Forgot your password?

We just sent you an email, containing instructions for how to reset your password.

Sign in

  • "Look Mama! A buuug," shrieks my 2 year old son, Dylan, pointing into the stained porcelain bathtub - a past babysitter gave him a ton of love and an unnatural fear of creepy crawlies.

    "Honey, that's not a bug, it's a newt." I scan my ex-boyfriend's bathroom for a container to scoop the creature up in. Too late, the translucent, orange amphibian scampers under the metal drain stopper.

    My dilemma: I don't want to squash the thing - I am squemish about killing anything, even the prolific, New Orleans roaches, I've had to get used to since I've been back - but my son and I are both filthy and exhausted; we need a bath. I try to remove the stopper but can't unscrew it or pull it out. I try running a little water down the drain - maybe it will send him back out.

    I had seen this little fellow before. He had been hanging out on the bathroom windowsill last week; the first week we had moved in here temporarily. And I had left him alone - he was cute.

    Screw it I think, I'm tired. I push down the stopper bracing for the squish - nothing. I run the bath.

    Later lying in bed, staring up through the support beams to the exposed insulated roof, I think of that newt and hope it didn't drown - it feels like an omen. Maybe I should look up it's symbolism tomorrow.

    I do a quick scan of the bare sheetroock walls for roaches. Our first night here, one landed on Dylan's pillow right after turning out the light. I heard the swishing of it's wings and the plop as it landed. In the dark it was just a shadow on the pillow. My son saw it fly to the walls when I whipped the pillow off the bed. "Look Mom, a flying spider." Took a few nights before I could sleep with the light off again.

    We're living in a construction zone - It's a perfect reflection of my life. Broken apart and being rebuilt. Just over a month ago, my son and I had left the relative security of living near my parents in Virginia, and moved back to New Orleans during the heat of summer. Tony, my son's father, is out of town and let us stay at his house while I looked for a job and the 'new home' that Dylan keeps asking for. After making a few dickhead decisions when I got pregnant, Tony had done his best to come to terms with fatherhood. And I was grateful for the roof over our heads.

    I'm scared. After a few interviews and dashed hopes, and with my savings quickly dwindling; the back-up bartending/restaurant job is looking like my best option. It got me out of debt when I last moved down here - January 2006 - right after Katrina. But it's a lot harder to navigate that lifestyle as a single mom. Babysitters are more expensive than daycare and I haven't wanted to ask Tony for too much.

    Then there was the call I got yesterday from a resume I had sent out. "We want you," she had said, without a single interview question. It was a commission only sales job, the same kind of work I had done for the last two years, the kind of anxiety-provoking job I did not want to have again. Training was tomorrow, all day. My sister said she could babysit but I had a bad feeling about this job. I could hear my Mom, my sister, my ex's family, "You need to just get a job" and "my goodness what does she do all day."

    I've been a hermit; depressed; trying to put a good face on for my son, but feeling so alone. "I have so much support down there Mom. I have so many friends, " I had reassured her. "And Muriel's there too." But it's hard to ask for help, even from your sister, hell sometimes especially from your sister. And they have helped tremendously and offered to help. But I loathe feeling like I'm always asking for something, never giving. All my available giving just seems to be sucked up by my son, who is quite literally, still nursing.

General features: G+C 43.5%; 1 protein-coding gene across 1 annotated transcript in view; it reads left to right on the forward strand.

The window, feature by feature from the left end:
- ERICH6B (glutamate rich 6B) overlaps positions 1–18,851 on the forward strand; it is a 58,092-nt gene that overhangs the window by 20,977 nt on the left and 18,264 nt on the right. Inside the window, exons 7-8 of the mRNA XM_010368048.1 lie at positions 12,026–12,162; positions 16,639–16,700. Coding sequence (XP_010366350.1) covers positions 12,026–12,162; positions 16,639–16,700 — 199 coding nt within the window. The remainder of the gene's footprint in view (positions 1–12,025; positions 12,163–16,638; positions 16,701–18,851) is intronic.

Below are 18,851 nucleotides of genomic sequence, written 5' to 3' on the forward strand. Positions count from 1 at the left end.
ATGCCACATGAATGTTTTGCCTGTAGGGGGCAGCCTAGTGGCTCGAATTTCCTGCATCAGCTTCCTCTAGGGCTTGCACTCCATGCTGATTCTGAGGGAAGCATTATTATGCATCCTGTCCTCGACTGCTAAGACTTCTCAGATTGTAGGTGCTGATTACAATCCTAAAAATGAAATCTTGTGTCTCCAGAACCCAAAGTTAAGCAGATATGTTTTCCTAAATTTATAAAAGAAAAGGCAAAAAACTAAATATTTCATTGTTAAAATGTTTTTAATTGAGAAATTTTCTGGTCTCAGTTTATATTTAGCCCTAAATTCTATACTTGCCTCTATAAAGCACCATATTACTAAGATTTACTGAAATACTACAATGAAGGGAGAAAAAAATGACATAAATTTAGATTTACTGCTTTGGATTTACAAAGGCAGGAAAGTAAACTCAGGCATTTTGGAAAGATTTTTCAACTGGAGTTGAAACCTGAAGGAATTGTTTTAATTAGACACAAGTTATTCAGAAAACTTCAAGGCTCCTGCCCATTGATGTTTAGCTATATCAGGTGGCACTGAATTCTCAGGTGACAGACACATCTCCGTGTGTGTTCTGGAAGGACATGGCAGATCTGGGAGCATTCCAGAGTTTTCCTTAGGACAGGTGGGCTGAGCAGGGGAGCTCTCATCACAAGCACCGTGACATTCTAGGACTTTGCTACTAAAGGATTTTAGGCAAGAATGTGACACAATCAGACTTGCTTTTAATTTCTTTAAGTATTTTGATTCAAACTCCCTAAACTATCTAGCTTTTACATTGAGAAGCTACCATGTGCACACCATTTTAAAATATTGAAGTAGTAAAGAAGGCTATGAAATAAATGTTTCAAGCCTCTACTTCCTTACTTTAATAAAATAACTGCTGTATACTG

After a sleepless night, I call Tony. "If I get a bartending job, can you watch Dylan for a few nights a week?" I wait through what seems like a really long pause and hold back the threatening tears.

    "I don't know." I hear a long sigh over the distance. "It's not that I'm afraid it's going to cramp my partying or anything - I mean, you know I hardly ever go out" - true, and he doesn't drink - "it's just I have a hard time committing to anything."

    No kidding, I think, but have learned to hold my tongue. "But I guess I could do that." I feel a glimmer of hope.

    ""I was thinking nights might work better cause you could paint at night after he goes to sleep" - Tony is a struggling artist.

    "Ya that could work."

    "Thanks Tony," I choke out, through a well of tears. "That means a lot."

    Walking into the bathroom to brush my teeth, I spy the little newt. He survived. I feel a surprising blossom of warmth in my chest.

    Later, I google "symbolism of newt". Turns out they are in the salamander family and they are remarkable little creatures. Aside from the their amazing ability to regenerate their limbs and tails if removed, they also exude a toxic substance from the skin, which not only pretects them from predators but also enables them to survive a moderate fire. These firewalkers are powerful symbols of renewal, survival, and rebirth.

    Somehow this gives me an unbelievable sense of hope.
    • Share

    Connected stories:

About

Collections let you gather your favorite stories into shareable groups.

To collect stories, please become a Citizen.

    Copy and paste this embed code into your web page:

    px wide
    px tall
    Send this story to a friend:
    Would you like to send another?

      To retell stories, please .

        Sprouting stories lets you respond with a story of your own — like telling stories ’round a campfire.

        To sprout stories, please .

            Better browser, please.

            To view Cowbird, please use the latest version of Chrome, Safari, Firefox, Opera, or Internet Explorer.